Mind you, these characterizations are all largely silent. Dialogue is minimal, and mostly in subtitled sign language. That’s no easy feat.
As a director, John Krasinski shows some SERIOUS skill. It’s not easy to sell a largely silent movie to mainstream crowds, but he pulls it off FLAWLESSLY. The combination of thorough world building, dense shot composition, and a minimalist score (complete with a single beautiful needle drop — one of the best of all time), brought the crowd I saw it with right into the setting almost immediately. While plenty of horror films will coax viewers into a vocal, reactive frenzy, A Quiet Place hypnotized everyone into silence. We were playing along. Even the shocking moments, or the multiple instances of Chekhov’s “insert item here” elicited, at most, breathy gasps. What is it like to live in a world where extreme caution is the pervasive norm? Where hair-trigger reactivity is a necessary daily skill? Well, I don’t know for sure, but the fear our heroes face is palpable.
What I’m saying is see this in the theater with a good crowd.
What I’m also saying is TURN YOUR GODDAMN PHONE OFF AND SHUT YOUR FACE, YOU CRETIN.
Yes, one guy in my theater got multiple texts notifications. Dude, it’s literally as easy as pressing one button. May your next meal taste like old mustard. I digress.
I won’t say much about the creatures, but the design rocks. They are not practical creations, but the CG has a weight and a presence that distances the design from artifice. Typically, the reveal on the creature is when many monster flicks lose their luster, but that’s not the case here. And man, these beasties are scary.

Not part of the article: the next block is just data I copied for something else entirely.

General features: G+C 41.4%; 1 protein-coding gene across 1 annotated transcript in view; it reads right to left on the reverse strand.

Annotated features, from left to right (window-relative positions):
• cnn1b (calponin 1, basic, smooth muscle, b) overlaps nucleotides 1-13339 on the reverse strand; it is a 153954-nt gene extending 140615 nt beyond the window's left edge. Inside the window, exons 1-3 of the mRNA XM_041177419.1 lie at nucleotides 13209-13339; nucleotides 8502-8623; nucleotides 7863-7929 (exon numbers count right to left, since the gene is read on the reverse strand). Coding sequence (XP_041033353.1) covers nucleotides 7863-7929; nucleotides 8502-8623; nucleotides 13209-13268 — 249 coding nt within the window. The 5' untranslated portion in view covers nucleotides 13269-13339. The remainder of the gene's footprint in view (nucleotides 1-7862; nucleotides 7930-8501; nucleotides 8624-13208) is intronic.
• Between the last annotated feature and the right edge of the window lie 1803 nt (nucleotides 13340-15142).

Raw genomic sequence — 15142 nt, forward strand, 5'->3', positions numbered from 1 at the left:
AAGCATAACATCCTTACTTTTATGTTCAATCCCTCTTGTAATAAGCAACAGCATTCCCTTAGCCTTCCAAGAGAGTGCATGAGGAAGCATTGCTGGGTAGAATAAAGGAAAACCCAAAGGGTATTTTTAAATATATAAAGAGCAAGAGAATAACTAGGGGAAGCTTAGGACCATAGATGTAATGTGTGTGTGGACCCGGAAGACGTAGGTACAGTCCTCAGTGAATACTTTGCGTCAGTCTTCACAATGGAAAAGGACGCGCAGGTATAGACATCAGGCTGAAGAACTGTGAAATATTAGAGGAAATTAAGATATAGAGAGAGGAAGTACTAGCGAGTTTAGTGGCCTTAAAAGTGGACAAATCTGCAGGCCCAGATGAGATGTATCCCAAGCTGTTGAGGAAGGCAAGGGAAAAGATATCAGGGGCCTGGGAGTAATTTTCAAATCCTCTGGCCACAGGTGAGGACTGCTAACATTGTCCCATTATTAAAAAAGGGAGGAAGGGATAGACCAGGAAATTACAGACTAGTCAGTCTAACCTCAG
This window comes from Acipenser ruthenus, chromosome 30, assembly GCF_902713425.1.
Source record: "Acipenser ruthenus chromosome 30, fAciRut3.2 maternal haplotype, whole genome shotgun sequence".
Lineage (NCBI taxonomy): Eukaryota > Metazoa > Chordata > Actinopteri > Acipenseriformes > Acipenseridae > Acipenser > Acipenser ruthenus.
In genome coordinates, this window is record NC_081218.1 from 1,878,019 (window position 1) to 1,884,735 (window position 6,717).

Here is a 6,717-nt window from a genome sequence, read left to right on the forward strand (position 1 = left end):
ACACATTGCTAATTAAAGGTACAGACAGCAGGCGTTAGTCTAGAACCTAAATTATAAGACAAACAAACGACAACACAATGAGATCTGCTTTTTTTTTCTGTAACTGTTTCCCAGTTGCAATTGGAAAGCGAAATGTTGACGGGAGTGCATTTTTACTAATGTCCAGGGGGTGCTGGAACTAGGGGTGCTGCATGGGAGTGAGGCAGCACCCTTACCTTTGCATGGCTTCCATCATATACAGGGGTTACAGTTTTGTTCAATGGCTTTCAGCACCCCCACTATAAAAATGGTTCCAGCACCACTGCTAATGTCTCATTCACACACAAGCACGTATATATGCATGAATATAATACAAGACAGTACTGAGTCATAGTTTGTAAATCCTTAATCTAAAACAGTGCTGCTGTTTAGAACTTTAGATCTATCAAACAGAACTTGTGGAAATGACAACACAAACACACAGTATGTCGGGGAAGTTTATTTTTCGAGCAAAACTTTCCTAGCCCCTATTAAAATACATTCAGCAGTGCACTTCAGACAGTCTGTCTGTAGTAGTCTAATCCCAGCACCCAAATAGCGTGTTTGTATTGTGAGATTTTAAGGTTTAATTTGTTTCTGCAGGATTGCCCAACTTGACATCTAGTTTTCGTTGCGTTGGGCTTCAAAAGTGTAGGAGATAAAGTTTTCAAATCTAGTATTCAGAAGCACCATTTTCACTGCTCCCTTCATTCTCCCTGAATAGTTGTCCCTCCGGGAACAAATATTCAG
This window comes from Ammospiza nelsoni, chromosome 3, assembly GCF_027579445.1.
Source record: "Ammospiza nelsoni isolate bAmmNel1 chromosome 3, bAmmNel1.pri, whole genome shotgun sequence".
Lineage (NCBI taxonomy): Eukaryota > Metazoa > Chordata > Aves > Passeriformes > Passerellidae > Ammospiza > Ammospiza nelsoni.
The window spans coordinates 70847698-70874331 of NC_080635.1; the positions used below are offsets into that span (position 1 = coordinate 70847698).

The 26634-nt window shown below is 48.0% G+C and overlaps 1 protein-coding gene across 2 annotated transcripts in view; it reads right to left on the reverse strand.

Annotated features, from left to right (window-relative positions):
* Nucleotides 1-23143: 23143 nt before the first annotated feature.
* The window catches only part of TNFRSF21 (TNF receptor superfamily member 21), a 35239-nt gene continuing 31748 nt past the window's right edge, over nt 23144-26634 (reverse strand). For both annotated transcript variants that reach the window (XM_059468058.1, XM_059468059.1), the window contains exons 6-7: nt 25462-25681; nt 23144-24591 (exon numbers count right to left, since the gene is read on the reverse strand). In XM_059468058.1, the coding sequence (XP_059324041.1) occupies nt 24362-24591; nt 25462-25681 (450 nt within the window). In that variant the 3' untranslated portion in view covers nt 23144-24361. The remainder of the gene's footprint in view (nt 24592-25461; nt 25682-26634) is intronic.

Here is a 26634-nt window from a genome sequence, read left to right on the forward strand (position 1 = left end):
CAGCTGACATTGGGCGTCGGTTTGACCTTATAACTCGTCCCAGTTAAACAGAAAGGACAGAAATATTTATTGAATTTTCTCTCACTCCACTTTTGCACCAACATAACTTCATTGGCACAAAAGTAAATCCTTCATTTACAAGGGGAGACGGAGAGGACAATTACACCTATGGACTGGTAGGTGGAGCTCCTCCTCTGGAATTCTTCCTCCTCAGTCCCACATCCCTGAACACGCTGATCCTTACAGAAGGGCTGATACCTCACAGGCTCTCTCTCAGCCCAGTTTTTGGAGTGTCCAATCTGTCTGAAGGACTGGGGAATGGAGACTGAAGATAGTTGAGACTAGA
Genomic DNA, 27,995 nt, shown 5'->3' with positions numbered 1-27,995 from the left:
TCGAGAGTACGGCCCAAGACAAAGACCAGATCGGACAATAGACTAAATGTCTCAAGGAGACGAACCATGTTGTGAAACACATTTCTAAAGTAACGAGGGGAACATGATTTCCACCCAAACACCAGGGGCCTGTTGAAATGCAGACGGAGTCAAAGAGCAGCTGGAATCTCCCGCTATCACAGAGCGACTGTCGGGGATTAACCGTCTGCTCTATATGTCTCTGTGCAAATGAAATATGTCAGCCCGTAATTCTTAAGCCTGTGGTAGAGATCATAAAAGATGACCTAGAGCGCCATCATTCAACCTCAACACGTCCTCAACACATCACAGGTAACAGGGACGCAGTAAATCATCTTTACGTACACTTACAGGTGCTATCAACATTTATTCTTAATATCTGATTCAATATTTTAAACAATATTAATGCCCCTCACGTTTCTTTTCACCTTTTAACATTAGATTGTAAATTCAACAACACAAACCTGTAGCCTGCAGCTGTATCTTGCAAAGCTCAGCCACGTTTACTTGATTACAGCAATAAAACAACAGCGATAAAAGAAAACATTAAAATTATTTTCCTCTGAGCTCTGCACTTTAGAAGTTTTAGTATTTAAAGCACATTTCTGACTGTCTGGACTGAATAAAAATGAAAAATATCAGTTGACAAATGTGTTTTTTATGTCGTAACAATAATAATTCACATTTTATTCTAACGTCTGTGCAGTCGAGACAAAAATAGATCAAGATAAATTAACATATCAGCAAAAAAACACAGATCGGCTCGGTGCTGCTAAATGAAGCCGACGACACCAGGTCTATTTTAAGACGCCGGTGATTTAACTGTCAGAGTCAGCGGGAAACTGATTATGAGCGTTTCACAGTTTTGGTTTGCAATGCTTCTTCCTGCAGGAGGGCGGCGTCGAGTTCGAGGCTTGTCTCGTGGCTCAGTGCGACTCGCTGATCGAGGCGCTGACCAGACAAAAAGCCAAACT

I’ll say it. A Quiet Place is a masterpiece. It not only announces Krasinski as a real talent both in front of and behind the camera, but furthers the recent trend of horror movies that tap into real emotional and thematic depth. This is, as I like to call it, a Movie Movie — every tool in the filmmaker’s kit is being used to full effect, and the care toward craft shows. Scary, intense, heartbreaking, and ultimately very hopeful, this is the type of horror flick that will appeal to horror hounds like myself as well as to people who tend to stray away from fright flicks. It ::clap emoji:: is ::clap emoji:: perfect ::clap emoji::
No sequels, please.
A Quiet Place is currently playing in Philly theaters.
Author: Dan Scully
Dan Scully is a film buff and humorist living in a tiny apartment in Philadelphia. He hosts the podcast I Like to Movie Movie and is the proud father to twin cactuses named Riggs & Murtaugh. Also, he doesn’t really mind when Batman kills people. Follow him on Twitter and Letterboxd.